Ahem. Sorry about the vehemence there, but as you can see below the gritty details were peculiarly gritty with this one… Anyway, as advertised a little while ago, I now have the final proofs available of my new article, ‘The young king and the old count: Around the Flemish succession crisis of 965’, which has appeared in the latest issue of the Revue Belge de philologie et d’histoire, vol. 95/2 (2017).
I’ve given the full reference because, unfortunately, there’s not yet any hyperlink, nor is it yet open access. However, because an awful lot of continental journals have a more enlightened approach to this sort of thing than the UK does, it will automatically be on Persee after a two-year cool-off period, and I will update when it does. For the moment, I have a PDF and I’m told some physical offprints are on their way to my post-box soon, if that’s more your jam.
So what’s it about, I hear you ask? Well, it has basically three points. The first is working as a case study of the practice -> ideas -> practice cycle which I think is so important to earlier medieval politics. Here, Count Arnulf of Flanders faces a succession crisis, starts pushing his (fairly distant) kinship ties to the Carolingian king Lothar as part of a charm offensive, only for Lothar to turn these claims back against Flanders after Arnulf’s death. The second, relatedly, is to analyse the following succession crisis to argue that a) it was in fact a crisis – Lothar is behaving badly – and b) even when you’ve prepared for the succession as well as you can, a canny operator with a good claim can snatch an awful lot from under your heirs. The third and last is to finally settle the question which Arnulf Flodoard is talking about when he refers to a nepos of Arnulf of Flanders ‘who has the same name’ rebelling against the count. This is more of a problem than it sounds because Arnulf actually has about six potential nepoti all called Arnulf – although I argue that it’s very likely that the one everyone else thinks it is, Arnulf of Boulogne, wasn’t actually related to him at all.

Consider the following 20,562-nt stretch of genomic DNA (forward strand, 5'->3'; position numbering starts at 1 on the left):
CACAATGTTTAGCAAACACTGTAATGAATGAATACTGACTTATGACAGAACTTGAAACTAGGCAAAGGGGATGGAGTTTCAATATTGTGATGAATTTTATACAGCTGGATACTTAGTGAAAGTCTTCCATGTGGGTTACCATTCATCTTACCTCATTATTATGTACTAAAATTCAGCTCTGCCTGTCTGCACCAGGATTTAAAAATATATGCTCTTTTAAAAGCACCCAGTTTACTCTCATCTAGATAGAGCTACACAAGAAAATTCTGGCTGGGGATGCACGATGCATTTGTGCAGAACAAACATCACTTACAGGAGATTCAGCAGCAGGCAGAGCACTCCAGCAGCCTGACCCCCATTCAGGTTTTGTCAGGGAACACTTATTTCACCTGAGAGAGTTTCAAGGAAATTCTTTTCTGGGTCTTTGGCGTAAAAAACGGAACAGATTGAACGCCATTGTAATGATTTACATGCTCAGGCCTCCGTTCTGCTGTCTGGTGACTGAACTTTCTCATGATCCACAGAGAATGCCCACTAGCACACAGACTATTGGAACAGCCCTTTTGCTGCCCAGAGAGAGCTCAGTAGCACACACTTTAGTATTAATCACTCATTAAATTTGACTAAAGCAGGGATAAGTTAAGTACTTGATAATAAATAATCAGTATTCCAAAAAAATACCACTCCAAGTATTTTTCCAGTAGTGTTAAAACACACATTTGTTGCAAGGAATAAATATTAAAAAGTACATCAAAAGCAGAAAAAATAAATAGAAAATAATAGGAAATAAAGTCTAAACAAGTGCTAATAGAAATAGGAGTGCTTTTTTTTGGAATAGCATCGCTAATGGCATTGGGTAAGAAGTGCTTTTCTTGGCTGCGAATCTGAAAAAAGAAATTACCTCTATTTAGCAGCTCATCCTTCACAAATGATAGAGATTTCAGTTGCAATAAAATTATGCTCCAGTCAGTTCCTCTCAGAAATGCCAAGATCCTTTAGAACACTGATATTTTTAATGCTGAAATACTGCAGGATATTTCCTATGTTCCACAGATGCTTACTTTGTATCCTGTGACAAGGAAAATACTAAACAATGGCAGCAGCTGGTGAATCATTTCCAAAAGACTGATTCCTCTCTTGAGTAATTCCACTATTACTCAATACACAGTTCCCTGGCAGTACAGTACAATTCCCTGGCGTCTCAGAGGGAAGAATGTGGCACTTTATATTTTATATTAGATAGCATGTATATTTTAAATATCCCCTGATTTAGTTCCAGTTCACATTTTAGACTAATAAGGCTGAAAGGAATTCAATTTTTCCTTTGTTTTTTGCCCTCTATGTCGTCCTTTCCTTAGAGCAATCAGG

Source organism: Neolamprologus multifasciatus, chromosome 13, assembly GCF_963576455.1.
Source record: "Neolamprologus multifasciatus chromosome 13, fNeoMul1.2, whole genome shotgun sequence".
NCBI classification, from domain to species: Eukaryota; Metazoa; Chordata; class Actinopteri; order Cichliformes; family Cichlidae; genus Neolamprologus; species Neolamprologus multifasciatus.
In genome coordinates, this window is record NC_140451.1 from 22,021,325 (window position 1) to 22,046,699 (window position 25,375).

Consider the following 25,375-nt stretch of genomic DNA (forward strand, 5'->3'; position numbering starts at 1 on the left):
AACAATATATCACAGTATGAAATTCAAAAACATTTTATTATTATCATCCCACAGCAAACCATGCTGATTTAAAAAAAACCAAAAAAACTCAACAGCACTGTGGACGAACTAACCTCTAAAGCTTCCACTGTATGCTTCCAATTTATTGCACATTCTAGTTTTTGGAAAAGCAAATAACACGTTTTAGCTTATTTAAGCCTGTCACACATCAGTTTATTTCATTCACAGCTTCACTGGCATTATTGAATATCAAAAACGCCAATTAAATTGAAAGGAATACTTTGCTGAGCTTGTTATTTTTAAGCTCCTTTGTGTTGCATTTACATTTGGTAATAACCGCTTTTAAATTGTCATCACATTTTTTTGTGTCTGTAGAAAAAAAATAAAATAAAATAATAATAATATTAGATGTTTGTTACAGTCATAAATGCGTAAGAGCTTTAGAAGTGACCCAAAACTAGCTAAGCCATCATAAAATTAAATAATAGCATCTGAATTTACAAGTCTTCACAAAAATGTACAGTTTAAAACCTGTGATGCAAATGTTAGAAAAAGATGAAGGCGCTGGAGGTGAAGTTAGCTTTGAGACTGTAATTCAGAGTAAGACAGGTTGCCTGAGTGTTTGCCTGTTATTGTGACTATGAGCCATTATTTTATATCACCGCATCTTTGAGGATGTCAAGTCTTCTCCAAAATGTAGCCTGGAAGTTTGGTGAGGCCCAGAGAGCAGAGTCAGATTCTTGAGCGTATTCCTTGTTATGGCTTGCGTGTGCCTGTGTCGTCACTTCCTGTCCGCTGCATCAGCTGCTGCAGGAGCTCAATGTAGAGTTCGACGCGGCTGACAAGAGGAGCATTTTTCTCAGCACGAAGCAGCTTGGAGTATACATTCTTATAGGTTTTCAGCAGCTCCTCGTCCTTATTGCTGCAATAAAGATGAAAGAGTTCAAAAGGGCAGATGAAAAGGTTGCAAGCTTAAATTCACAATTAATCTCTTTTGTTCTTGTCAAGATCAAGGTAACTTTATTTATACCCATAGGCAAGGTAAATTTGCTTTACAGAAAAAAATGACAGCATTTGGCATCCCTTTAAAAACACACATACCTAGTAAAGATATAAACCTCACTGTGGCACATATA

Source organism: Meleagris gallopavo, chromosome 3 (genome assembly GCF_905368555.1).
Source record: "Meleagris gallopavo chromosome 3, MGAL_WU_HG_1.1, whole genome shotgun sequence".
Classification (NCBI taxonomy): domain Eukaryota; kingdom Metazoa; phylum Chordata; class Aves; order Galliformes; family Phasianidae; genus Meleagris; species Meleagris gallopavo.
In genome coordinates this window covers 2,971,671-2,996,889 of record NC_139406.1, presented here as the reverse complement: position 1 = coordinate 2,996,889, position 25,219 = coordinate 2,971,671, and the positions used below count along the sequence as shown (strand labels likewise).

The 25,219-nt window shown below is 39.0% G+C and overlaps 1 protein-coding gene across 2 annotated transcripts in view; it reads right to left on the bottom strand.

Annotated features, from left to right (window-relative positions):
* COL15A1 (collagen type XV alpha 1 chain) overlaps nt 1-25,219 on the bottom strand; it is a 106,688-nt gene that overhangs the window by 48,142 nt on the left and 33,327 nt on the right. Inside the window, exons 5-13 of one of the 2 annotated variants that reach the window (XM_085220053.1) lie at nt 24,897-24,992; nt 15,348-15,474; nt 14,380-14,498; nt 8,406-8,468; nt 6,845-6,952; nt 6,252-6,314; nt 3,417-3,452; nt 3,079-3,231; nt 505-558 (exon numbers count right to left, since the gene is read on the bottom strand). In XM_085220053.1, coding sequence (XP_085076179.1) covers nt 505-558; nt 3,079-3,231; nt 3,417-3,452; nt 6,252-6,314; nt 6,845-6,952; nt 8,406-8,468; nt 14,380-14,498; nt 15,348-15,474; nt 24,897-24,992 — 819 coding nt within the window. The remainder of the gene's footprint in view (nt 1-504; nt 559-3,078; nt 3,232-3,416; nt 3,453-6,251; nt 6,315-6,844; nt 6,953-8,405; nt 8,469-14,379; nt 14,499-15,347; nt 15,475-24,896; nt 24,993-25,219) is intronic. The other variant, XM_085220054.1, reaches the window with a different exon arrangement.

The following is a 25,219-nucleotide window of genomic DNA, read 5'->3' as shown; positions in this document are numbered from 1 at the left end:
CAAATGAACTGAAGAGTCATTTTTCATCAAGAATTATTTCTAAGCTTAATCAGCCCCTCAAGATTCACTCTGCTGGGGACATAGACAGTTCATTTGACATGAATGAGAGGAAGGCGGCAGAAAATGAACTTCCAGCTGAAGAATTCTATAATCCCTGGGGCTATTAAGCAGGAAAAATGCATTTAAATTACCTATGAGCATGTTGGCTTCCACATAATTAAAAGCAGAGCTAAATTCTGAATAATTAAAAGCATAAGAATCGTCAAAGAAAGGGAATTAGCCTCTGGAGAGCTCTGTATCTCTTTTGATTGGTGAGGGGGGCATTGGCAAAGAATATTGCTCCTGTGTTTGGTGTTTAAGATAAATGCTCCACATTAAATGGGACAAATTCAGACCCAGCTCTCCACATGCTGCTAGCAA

The gritty details: This one took a looooong time. D’you know some version of this first saw the light of day in 2014? It was my Kalamazoo paper in the second year of my doctoral study… Anyway, I wrote that up for the Mediaeval Journal competition in 2015, a year where actually no-one won. I then assumed they wouldn’t want it and sent it off to the RBPH, only to discover rather later it had been short-listed and TMJ were interested in publishing it – by then, of course, it was with someone else so I had to regretfully decline (which they were very good about) and the competition feedback was in fact very, very useful. I then didn’t hear from the RPBH until I was – quite by chance – in Brussels, at the start of 2017, when the reviewers wanted some fairly hefty re-writes (it was at this point the ideas which became this blog post were cut, and someday I’d like to argue them further; but they weren’t really completely relevant, I guess), meaning that I did at least get an excuse to go to Ghent; to read a Dutch doctoral thesis on the charters of Blandijnberg, but still. Once the re-writes were in, I was actually told fairly quickly – late spring 2017? – that they were OK, but then it just sat in a queue waiting until – finally – it saw the light of day now, in Spring 2018.